Satellite analysis by a Brazil-based NGO indicates that deforestation in the Brazilian Amazon continues to pace well ahead of last year, when the government passed a weakened version of its law governing use of forest lands.
Imazon’s near-real-time deforestation tracking system — known as SAD — detected 1,570 square kilometers of accumulated forest loss between August 2012 and April 2013, an 88 percent increase over the 836 sq km cleared during the year earlier period. However accumulated forest degradation was down by nearly a quarter, according to the system.
The Brazilian government’s own tracking system suggests a more moderate rise in deforestation between the two periods. INPE, Brazil’s National Space Research Agency, earlier this month released its numbers, which estimated forest loss between August 2012 and April 2013 at 1864 sq km, 14 percent higher than the 1631 sq km from a year earlier.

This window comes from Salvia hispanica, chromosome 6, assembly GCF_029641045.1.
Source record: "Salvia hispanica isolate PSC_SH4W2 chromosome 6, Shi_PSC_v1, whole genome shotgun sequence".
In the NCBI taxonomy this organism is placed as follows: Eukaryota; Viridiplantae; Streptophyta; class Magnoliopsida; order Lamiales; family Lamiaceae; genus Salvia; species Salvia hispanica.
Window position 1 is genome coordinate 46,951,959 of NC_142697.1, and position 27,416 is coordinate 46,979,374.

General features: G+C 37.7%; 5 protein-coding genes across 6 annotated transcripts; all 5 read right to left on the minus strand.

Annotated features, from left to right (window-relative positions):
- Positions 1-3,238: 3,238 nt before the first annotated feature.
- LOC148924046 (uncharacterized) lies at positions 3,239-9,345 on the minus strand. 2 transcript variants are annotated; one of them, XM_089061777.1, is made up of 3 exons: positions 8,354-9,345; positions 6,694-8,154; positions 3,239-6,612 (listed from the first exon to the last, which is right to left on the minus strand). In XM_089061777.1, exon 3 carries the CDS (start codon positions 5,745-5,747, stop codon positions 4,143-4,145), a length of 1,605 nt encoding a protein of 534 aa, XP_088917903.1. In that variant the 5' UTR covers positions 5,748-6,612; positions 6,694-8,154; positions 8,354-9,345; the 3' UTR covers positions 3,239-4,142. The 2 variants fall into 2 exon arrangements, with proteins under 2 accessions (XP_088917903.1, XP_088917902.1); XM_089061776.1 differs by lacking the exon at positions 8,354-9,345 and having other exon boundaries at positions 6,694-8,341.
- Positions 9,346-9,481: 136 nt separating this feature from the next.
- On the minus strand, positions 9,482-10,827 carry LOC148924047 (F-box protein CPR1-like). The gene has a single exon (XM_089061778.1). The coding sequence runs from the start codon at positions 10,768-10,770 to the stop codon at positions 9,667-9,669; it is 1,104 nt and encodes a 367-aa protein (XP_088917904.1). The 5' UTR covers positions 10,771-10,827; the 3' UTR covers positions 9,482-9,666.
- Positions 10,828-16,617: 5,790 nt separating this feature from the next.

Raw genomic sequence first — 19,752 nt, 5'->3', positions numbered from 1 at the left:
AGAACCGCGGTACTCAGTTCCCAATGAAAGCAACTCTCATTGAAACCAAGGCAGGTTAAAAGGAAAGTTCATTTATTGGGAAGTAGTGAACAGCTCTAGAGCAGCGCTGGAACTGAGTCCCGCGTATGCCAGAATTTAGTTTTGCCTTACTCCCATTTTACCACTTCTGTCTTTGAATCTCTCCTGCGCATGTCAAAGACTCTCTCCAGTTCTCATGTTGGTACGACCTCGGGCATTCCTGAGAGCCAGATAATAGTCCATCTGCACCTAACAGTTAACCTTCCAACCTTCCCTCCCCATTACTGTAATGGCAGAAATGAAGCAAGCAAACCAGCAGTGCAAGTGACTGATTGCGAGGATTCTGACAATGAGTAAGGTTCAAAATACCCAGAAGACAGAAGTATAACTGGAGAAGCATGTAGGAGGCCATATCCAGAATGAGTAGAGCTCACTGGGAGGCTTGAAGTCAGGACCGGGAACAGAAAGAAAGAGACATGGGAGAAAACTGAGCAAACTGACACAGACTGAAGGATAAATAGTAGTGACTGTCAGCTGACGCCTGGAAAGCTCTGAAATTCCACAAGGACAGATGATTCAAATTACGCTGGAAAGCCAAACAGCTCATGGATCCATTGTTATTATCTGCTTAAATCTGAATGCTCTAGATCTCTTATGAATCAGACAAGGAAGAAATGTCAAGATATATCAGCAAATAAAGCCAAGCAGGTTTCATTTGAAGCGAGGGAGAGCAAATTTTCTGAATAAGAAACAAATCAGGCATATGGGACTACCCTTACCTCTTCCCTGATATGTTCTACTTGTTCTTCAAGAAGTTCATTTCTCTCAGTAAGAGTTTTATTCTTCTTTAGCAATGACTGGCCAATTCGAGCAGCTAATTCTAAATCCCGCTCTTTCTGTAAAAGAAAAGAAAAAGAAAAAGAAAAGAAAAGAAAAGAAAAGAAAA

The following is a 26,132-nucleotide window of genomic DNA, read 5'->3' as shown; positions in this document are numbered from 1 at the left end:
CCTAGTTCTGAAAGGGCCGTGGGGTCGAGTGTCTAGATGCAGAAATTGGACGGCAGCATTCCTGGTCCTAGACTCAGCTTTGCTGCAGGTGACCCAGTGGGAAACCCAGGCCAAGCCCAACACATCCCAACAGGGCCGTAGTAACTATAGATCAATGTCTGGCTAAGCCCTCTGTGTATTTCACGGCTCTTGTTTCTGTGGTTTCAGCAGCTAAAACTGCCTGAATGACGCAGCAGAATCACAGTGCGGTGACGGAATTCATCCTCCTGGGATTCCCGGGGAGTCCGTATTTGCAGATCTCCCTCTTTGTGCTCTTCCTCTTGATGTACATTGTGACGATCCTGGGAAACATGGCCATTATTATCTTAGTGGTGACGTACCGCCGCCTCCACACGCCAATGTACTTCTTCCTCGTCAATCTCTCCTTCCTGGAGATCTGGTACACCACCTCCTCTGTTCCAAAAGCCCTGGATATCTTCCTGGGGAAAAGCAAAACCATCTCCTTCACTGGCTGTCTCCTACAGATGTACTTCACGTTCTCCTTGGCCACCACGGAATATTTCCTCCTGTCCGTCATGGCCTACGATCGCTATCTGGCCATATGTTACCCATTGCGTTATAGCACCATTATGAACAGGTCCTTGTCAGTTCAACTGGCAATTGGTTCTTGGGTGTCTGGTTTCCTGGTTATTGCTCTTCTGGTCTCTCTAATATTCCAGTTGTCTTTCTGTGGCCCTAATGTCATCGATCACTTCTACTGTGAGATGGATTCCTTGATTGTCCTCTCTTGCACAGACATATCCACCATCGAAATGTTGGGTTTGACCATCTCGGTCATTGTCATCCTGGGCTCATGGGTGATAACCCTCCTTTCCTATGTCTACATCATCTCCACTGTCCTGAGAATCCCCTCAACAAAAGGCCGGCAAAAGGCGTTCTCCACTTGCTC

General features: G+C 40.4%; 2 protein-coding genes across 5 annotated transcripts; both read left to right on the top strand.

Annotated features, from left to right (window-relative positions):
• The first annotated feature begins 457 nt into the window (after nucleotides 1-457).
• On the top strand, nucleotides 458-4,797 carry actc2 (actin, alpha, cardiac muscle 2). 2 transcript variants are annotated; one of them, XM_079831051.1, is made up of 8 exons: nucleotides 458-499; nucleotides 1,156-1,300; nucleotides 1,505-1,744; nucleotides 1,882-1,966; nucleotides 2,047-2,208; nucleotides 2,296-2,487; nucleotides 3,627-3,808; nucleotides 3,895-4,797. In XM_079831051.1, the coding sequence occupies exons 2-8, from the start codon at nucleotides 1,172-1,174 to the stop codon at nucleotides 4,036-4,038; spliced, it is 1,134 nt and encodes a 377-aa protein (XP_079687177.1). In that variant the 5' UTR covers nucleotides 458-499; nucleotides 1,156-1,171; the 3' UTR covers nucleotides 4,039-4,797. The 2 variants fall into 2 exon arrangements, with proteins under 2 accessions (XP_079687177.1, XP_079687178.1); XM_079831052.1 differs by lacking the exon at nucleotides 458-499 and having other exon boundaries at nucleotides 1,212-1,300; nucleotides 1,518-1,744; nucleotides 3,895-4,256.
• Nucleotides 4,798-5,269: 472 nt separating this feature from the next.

In either case the near-real-time systems aren’t as accurate as the systems used for tracking annual deforestation, which is measured at the peak of the dry season each year when cloud cover is at a minimum. The shorter-term tools, which have relatively coarse resolution, are used mostly for alerting authorities on the location of forest clearing, rather than measuring changes in forest cover.
While deforestation appears to be tracking higher this year, it’s still well below historical levels. Nevertheless were deforestation to double over last year’s 4,656 sq km, Brazil would miss its 2013 target of limiting clearing to 8,000 sq km. That target is set to ratchet down to 5,586 sq km in 2014.
The drivers behind the rise in deforestation are still unclear, but one factor could be last year’s revision of the country’s Forest Code, which limits how much forest can be cleared on private lands in the Amazon. Environmentalists fighting changes to the code, said the revision could lead to an increase on forest conversion for cattle pasture and farms. Brazil’s currency, the real, has also weakened since last April, making its agricultural exports more competitive and more profitable for farmers.
More than 60 percent of the Amazon rainforest — Earth’s largest tropical forest — is located in Brazil.
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